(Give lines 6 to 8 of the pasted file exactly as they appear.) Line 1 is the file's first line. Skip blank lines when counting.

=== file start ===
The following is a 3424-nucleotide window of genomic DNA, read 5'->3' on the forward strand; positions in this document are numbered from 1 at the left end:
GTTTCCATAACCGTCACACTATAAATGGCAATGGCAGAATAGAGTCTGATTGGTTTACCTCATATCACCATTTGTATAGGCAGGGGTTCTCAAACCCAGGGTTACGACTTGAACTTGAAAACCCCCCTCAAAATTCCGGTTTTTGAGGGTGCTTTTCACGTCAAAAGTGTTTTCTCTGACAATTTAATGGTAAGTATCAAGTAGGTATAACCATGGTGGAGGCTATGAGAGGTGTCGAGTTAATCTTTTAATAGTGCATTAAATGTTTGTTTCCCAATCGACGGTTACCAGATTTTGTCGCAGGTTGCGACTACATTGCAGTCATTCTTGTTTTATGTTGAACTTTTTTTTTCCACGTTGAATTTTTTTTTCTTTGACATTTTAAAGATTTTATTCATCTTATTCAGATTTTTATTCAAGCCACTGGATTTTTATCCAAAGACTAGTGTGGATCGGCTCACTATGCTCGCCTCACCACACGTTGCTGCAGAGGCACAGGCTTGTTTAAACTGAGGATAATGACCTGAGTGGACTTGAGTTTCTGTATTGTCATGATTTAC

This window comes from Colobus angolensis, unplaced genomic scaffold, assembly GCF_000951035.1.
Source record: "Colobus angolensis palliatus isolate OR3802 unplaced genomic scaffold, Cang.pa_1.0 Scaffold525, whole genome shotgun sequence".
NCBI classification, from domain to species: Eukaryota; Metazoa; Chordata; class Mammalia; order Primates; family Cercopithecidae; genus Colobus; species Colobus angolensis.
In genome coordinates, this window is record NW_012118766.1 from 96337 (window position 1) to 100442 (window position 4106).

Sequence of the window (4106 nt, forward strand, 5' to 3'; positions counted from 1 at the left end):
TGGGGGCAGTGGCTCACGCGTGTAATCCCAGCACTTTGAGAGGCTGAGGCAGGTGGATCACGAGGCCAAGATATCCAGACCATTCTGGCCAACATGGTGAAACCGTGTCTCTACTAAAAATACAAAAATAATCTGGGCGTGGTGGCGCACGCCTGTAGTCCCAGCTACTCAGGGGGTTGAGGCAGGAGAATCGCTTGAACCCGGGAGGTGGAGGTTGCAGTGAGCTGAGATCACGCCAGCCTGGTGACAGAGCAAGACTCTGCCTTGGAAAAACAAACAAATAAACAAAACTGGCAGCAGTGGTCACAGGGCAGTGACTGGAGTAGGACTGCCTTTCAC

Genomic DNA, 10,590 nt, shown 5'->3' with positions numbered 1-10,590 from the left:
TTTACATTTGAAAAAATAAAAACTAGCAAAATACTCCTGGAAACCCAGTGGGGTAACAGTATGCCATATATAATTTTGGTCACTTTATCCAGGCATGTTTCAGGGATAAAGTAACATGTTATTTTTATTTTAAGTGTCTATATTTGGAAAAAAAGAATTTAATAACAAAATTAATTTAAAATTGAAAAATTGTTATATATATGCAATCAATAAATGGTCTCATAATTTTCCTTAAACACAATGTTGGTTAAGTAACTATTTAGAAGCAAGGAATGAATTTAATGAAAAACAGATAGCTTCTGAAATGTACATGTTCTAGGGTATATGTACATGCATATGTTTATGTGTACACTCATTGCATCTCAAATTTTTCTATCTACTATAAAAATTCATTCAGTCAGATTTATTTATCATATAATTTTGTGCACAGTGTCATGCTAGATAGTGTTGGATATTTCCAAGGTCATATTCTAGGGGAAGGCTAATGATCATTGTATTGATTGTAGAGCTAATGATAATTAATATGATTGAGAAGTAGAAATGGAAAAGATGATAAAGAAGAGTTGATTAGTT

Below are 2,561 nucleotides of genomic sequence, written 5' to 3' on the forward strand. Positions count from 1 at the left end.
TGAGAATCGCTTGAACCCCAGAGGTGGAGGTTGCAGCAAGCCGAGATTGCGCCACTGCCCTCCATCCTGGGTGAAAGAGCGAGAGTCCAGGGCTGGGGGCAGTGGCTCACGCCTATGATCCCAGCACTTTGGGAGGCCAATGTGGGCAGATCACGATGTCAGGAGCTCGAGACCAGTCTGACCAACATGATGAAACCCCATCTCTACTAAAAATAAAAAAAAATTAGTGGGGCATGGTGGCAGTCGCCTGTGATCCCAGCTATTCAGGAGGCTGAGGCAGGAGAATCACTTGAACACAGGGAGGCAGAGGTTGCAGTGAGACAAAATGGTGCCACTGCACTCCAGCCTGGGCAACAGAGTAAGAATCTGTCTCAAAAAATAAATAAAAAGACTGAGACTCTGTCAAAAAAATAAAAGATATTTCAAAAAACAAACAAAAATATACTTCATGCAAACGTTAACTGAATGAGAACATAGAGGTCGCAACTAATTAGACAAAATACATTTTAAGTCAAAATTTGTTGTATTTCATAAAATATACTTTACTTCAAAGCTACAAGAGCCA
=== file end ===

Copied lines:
In genome coordinates, this window is record NW_012118766.1 from 96337 (window position 1) to 100442 (window position 4106).

Sequence of the window (4106 nt, forward strand, 5' to 3'; positions counted from 1 at the left end):
TGGGGGCAGTGGCTCACGCGTGTAATCCCAGCACTTTGAGAGGCTGAGGCAGGTGGATCACGAGGCCAAGATATCCAGACCATTCTGGCCAACATGGTGAAACCGTGTCTCTACTAAAAATACAAAAATAATCTGGGCGTGGTGGCGCACGCCTGTAGTCCCAGCTACTCAGGGGGTTGAGGCAGGAGAATCGCTTGAACCCGGGAGGTGGAGGTTGCAGTGAGCTGAGATCACGCCAGCCTGGTGACAGAGCAAGACTCTGCCTTGGAAAAACAAACAAATAAACAAAACTGGCAGCAGTGGTCACAGGGCAGTGACTGGAGTAGGACTGCCTTTCAC